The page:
PUBLISHED: 13:07 24 May 2007 | UPDATED: 14:33 20 February 2013
Prepare the ground now and you will be rewarded with drifts of wildflowers and grasses, a vision of jostling blooms and a feast for wildlife
Words and photography by Leigh Clapp
WILDFLOWER MEADOWS conjure up wonderful images of wafting summer breezes rippling through waves of colour. They are also one of the richest habitats for wildlife; the greater diversity of plants, the more kinds of animal and insect you are likely to attract.
Over the past hundred years, wildflower meadowland has declined due to more intense cropping and the spread of settlement. However, in areas left unmanaged, such as disused railway lines or old airfields, the wildflowers have re-established themselves.
You can bring this wonderful tapestry of grasses and flowers into your own garden even in small spaces. As well as meadows, both large and mini-sized, you could create wildflower areas in garden beds or even containers.
Meadows should be placed where they will receive direct sunlight for most of the day. They work well against backdrops of shrubs or hedges and at the end of the garden. Mown paths through tall summer meadows give definition and a sense of intent. Be inspired by the Surrey gardens I have visited (see pictures) and transform an area of your own.
If you would like to try, March is a great time to locate the site, select appropriate seeds and prepare the area, ready to plant at the end of the month or in April for a summer meadow.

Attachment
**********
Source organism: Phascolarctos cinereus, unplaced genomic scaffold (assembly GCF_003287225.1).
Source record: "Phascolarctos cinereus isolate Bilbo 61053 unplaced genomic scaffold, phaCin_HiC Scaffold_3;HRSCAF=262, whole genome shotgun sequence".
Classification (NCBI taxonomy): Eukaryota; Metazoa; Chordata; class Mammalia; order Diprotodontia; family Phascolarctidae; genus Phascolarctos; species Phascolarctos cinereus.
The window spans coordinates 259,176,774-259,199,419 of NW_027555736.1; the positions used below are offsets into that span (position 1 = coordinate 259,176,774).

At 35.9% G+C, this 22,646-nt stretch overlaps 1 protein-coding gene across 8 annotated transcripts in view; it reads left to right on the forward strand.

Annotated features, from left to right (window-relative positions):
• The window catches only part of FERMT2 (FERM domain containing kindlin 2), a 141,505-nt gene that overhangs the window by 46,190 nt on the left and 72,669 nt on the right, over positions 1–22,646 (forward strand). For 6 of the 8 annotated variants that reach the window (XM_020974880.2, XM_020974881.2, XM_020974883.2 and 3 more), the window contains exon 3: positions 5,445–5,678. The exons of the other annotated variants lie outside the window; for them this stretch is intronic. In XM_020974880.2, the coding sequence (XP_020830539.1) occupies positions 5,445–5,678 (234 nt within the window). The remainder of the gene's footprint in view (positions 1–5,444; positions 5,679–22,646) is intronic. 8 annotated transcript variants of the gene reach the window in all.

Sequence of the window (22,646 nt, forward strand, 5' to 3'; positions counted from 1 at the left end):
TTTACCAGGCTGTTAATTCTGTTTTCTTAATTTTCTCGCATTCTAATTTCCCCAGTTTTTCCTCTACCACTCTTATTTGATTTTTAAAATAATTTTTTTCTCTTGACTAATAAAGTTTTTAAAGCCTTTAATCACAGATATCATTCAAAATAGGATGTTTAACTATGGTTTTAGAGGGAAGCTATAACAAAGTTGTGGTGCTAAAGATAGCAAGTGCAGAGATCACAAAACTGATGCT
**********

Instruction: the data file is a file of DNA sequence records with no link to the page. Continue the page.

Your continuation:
To create a meadow takes more than just letting a rough section of grass grow wild. You need to tailor the planting to your conditions. Seed mixes are available for different soil types, both poor or fertile, to create spring or summer meadows.
Ideally, you should choose species native to your locality or of British origin grown by wildflower seed companies on their own land, not taken from the countryside.
The first step is to assess your site's fertility. Wildflowers grow best on poor, dry soil as fertile soils allow grasses to overtake the less vigorous flowers. Perennial weeds, such as dock, dandelions and thistles, indicate fertile soils and these will need to be removed before sowing.
Next, dig or rotovate the soil, turning over the richer topsoil and burying it beneath poorer subsoil. Firm down the soil and rake it level. Leave the area for a few weeks and remove any germinating weeds.
When you come to sow the seed, mix it with silver sand to make it easier to broadcast evenly in drifts, at a rate of around 3.75 grams per square metre. Rake it lightly, water well and firm down.
Traditional meadow mixes of 80% grasses and 20% flowers bloom in their second year. The first year is for management to allow the seedlings to establish. Mow the area at least three times in the first year to a height of about 5cm removing all cuttings so they cannot increase the soil's fertility. This prevents seedlings being overshadowed by grasses and weeds.
In the second year, leave the meadow uncut until after flowering, around late September and remember to remove all clippings. Once established, meadows are quite low in maintenance and will improve over time with many plants self-seeding to reinforce the naturalistic effect.
Meadows can make a glorious addition to the garden, whether purely wildflowers or enhanced with additional species. They make a harmonious medley, attractive to us and also to a host of wildlife.